MADRID – The BMW Group, Daimler AG, Ford Motor Company and the Volkswagen Group announced on Friday a joint venture, Ionity, which will develop and implement a High-Power Charging (HPC) network for electric vehicles throughout Europe.
Under the joint venture agreement, a total of 400 HPC stations will be set up by 2020, which will make long-distance travel in electric cars easier and more attractive, the companies said in a statement.
Twenty charging stations will be opened this year as part of the Ionity’s network, most of them on major roads in Germany, Norway and Austria, at intervals of 120 kilometers (75 miles).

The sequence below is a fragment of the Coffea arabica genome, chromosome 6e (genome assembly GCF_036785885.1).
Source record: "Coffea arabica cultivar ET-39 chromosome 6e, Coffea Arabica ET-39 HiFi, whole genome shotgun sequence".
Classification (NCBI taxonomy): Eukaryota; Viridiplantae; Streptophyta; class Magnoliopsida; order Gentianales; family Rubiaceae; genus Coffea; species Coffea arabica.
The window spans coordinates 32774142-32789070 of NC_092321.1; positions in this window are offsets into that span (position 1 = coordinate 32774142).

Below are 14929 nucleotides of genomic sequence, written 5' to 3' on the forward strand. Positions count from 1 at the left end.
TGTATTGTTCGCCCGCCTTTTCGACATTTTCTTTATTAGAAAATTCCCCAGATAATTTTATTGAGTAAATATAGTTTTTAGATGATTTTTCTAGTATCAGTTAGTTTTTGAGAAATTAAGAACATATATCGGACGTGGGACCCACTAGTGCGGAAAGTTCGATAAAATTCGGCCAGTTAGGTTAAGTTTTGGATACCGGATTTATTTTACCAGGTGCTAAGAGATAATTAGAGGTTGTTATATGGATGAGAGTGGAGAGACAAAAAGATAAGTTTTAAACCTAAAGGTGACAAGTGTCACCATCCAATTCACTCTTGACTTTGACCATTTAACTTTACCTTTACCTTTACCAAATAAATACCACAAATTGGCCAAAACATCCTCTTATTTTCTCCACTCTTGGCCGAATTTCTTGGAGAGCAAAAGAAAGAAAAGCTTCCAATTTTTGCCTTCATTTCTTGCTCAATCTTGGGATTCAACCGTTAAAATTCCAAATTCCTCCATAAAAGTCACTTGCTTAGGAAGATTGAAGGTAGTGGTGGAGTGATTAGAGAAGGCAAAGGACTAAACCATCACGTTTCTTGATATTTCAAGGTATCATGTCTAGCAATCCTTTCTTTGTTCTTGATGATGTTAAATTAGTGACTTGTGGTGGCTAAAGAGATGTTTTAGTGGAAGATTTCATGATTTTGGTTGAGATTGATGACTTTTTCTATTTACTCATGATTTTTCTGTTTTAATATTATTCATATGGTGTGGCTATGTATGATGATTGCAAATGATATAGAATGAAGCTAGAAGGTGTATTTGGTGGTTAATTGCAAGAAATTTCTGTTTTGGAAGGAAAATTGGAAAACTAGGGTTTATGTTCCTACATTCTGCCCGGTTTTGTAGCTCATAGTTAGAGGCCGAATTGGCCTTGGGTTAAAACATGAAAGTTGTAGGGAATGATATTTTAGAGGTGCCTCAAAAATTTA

The companies aim to reach 100 stations within 2018, all of which will allow for cars from different manufacturers to be charged simultaneously.
The four car manufacturers have an equal stake in Ionity and have invited other car manufacturers to join the venture.
It is also holding talks with existing infrastructure initiatives and political institutions to expedite the creation of this trans-European charging network.
Each charging station will have a capacity of up to 350 kW per charging point and the network will use the European Combined Charging System, which is endorsed by the European Automobile Manufacturers’ Association and uses a combination of an AC connector with a DC option.
Ionity will be based in Munich, Germany, and Michael Hajesch will be the Chief Operating Officer of Ionity, with Marcus Groll as the Chief Operating Officer.